Chickenshed is an inclusive theatre company that celebrates diversity in all its forms. Mr Stink is a story about a homeless man who’s befriended by a 12-year-old girl – the only person who ever bothers to stop and talk to him. Put the two together, and it’s pretty much a perfect fit.
The second novel from best-selling children’s author David Walliams is a heartwarming tale of friendship, loneliness and the social responsibility we all have to look out for our fellow human beings… even if they really, really stink. Adapted as a musical by director Lou Stein, it’s a colourful, funny and thought-provoking show for all ages, with songs that are so catchy you may well find yourself still singing them the next day, whether you want to or not (trust me on this, I speak from experience). And really, how can you not fall in love with a show that opens Act 2 with a musical number about sausages?
Mr Stink (Bradley Davis) is an old “vagabond”, to use his word, who arrives in town one day and takes up residence on a bench. He and his dog are ostracised by the local community because they smell so bad, until one day Chloe Crumb (Lydia Stables) stops to say hello. Chloe has a nice house and a family; she goes to a posh school and always has enough to eat. But she’s also lonely and feels unloved by her exhaustingly perfect sister Annabelle (Maddie Kavanagh) and above all by her mother (Belinda McGuirk), a determined social climber running for election as a local MP. One of her campaign promises is to get “soap-dodgers” off the streets, and so to protect her new friend, Chloe moves him into the garden shed – but he doesn’t stay hidden for long…
Chickenshed never fail to impress with the quality of their productions, and Mr Stink is no exception, showcasing some excellent performances from the whole cast, and in particular Bradley Davis and Lydia Stables (sharing the role with Lucy-Mae Beacock) as Mr Stink and Chloe. Their blossoming friendship is a joy to watch, with each of them helping the other in ways they could never have predicted. Alongside them, Belinda McGuirk and Maddie Kavanagh (sharing her role with Courtney Dayes) are enjoyably loathsome as Mrs Crumb and Annabelle, while Ashley Driver plays the hapless Mr Crumb – who spends most of his time hiding from his wife – to great comic effect.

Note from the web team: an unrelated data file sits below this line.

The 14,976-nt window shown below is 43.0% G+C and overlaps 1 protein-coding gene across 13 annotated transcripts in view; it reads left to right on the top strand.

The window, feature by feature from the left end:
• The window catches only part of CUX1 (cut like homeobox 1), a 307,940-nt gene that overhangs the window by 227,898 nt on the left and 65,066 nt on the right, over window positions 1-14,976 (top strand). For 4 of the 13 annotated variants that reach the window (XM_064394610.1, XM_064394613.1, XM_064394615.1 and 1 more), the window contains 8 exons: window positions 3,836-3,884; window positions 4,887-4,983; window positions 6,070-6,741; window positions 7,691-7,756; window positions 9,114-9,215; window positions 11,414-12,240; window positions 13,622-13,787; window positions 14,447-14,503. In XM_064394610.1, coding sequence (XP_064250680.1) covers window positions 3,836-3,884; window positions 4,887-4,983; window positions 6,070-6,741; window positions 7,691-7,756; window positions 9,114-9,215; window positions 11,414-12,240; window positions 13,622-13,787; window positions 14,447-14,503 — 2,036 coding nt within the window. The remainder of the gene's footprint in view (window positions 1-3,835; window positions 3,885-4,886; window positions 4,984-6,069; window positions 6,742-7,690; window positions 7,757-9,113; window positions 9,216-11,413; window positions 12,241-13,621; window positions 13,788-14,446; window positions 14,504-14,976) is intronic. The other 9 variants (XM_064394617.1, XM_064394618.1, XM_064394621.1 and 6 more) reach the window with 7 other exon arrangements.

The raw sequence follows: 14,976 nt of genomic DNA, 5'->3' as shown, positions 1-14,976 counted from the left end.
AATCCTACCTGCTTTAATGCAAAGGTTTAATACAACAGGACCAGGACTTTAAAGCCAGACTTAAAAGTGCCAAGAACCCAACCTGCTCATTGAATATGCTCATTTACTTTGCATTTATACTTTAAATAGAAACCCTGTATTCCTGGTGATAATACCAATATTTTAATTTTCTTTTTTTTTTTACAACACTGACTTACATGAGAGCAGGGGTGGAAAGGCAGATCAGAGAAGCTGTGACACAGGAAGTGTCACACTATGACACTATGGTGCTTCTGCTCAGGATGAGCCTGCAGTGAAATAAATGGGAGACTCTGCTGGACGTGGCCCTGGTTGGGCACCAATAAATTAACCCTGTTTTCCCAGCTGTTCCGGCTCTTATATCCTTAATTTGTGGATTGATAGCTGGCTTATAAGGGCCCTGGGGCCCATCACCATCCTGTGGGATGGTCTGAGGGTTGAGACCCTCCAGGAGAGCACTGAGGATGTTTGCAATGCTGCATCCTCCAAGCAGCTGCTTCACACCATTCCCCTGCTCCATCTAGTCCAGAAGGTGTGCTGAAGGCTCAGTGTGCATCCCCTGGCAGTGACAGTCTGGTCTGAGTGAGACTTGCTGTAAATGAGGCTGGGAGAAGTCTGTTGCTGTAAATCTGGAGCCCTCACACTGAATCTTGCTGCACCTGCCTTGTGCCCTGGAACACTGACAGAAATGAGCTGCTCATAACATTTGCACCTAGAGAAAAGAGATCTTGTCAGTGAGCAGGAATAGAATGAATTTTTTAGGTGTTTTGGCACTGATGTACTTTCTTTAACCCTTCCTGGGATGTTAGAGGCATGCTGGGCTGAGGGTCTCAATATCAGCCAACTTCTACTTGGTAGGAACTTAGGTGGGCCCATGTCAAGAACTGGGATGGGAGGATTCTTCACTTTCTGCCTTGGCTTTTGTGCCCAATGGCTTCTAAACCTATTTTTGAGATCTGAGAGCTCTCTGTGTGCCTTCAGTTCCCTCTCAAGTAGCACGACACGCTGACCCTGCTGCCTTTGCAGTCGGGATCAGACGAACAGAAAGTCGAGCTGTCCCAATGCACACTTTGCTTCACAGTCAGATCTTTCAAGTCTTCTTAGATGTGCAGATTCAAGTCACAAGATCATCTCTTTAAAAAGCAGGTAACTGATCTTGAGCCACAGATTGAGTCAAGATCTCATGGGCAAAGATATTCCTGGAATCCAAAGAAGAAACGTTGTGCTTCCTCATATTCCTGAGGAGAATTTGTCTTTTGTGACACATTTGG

There’s also a delightful appearance by Goutham Rohan as Raj, the local shopkeeper, who’s always on hand with some helpful advice or a Teenage Mutant Ninja Turtles stationery set. Oh, and did I mention Mr Stink marks the professional acting debut of a certain Jeremy Vine, who appears in a pre-recorded video segment as Sir Dave, the host of TV show Politics Today.
The show looks amazing, too, with colourful and exceptionally detailed set and costumes designed by Keith Dunne, all of which are beautifully lit by Andrew Caddies. The musical numbers, written by Lou Stein and Dave Carey, may not add much to the story but they do provide a visual treat, and allow for the inclusion in the show of a small chorus ensemble, who execute Dina Williams’ choreography in the group numbers with flair and the boundless enthusiasm that’s such an irresistible feature of Chickenshed performances.
Like all good family shows, there’s something for everyone in Mr Stink; it’s a lot of fun and occasionally very silly, with humour that will tickle kids and adults alike. But it also makes a powerful point; while I don’t for a minute believe David Walliams wants us all to go out and find a homeless man to hide in the garden shed, what his story does show us is the importance of reaching out to help others, without making judgments about who they are or what they do. And that, I think, is a lesson we can all benefit from – whether we’re 8 or 80.
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